JEREMY Corbyn was savaged by Tory MPs in the Commons today for claiming that Boris Johnson’s Brexit deal would lead to "maggots in orange juice and rat hairs in paprika".
The Labour boss suffered further humiliation for going on a bizarre rant where he said the UK would “slash food standards” after leaving the EU.
Mr Corbyn, who furiously slammed a car door in a reporter's face yesterday, said his party would not be backing the bill.
He fumed: "This deal is a road map for the reckless direction in which the Government and our Prime Minister are determined to take our country."
The leftie boss endured a gruelling session in the chamber with Tory backbenchers revelling in his election disaster while claiming he got “slaughtered” by voters on December 12.
Mr Corbyn has long alleged that a post-Brexit trade deal with the US would see the health of Brits suffer.
Among his scare-mongering are claims that British supermarkets would be forced to sell US chlorinated chicken.
Today Mr Corbyn said the PM’s “terrible” deal “points to a complete realignment towards the far weaker protections and standards that operate in the United States”.
You put your policy to the British people in as much as anyone could discern it in a general election. You were slaughtered.
He added: “The choice we now face is between keeping the highest environmental and food standards in order to get a future trade deal with the European Union or slashing food standards to match those of the United States where there are so-called acceptable levels of rat hairs in paprika, maggots in orange juice.”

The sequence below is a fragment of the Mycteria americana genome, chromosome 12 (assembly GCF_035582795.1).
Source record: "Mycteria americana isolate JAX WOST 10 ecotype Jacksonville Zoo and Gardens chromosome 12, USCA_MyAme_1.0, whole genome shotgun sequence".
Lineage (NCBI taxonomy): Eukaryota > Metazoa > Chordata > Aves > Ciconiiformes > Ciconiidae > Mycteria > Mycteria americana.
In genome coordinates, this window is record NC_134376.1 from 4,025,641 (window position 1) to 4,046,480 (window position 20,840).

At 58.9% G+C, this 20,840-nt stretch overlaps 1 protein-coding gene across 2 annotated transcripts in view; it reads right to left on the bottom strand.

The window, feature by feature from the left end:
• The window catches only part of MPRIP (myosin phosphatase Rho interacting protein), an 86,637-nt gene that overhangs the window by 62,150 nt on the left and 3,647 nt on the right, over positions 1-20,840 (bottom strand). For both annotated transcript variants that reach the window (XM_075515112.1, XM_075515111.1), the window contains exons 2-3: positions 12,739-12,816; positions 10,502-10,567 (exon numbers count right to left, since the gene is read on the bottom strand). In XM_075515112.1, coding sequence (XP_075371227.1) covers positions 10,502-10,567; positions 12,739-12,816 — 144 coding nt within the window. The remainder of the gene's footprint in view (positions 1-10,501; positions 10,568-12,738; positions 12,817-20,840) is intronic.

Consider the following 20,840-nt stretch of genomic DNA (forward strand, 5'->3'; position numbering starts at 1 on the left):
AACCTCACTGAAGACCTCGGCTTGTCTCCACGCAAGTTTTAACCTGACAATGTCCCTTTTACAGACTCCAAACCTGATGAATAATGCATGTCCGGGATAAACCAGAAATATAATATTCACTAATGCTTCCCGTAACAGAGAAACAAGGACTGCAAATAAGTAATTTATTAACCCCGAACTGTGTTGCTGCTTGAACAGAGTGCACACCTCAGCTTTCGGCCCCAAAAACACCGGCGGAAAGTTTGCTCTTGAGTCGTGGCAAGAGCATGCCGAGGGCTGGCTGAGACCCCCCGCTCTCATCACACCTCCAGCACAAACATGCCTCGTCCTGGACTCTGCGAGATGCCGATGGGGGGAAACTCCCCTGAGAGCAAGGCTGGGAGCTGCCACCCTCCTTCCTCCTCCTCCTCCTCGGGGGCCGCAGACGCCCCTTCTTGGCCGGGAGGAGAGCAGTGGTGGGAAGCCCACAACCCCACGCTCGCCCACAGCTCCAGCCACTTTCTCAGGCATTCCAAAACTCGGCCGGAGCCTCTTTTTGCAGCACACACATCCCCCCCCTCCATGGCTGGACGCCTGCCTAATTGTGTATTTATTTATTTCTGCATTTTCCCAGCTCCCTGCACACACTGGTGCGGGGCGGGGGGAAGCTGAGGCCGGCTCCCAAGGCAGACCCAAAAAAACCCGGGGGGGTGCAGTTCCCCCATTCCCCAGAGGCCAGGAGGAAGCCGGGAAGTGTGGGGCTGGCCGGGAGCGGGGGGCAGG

The Labour leader, who will resign in a matter of weeks, was quickly jeered by Tory MPs.
Brexiteer Mark Francois told Mr Corbyn: “You put your policy to the British people in as much as anyone could discern it in a general election. You were slaughtered.
“What bit of that message do you not understand?”
After months of delay and deadlock, the PM said now is the time to act and forge a new relationship with the rest of Europe.
Mr Johnson, moving the European Union (Withdrawal Agreement) Bill at second reading told MPs the Bill must not be seen as a victory for one party or faction before adding: "This is the time when we move on and discard the old labels of Leave and Remain.
"In fact, the very words seem tired to me – as defunct as Big-enders and Little-enders, or Montagues and Capulets at the end of the play.
"Now is the time to act together as one reinvigorated nation, one United Kingdom, filled with renewed confidence in our national destiny and determined at last to take advantage of the opportunities that now lie before us."
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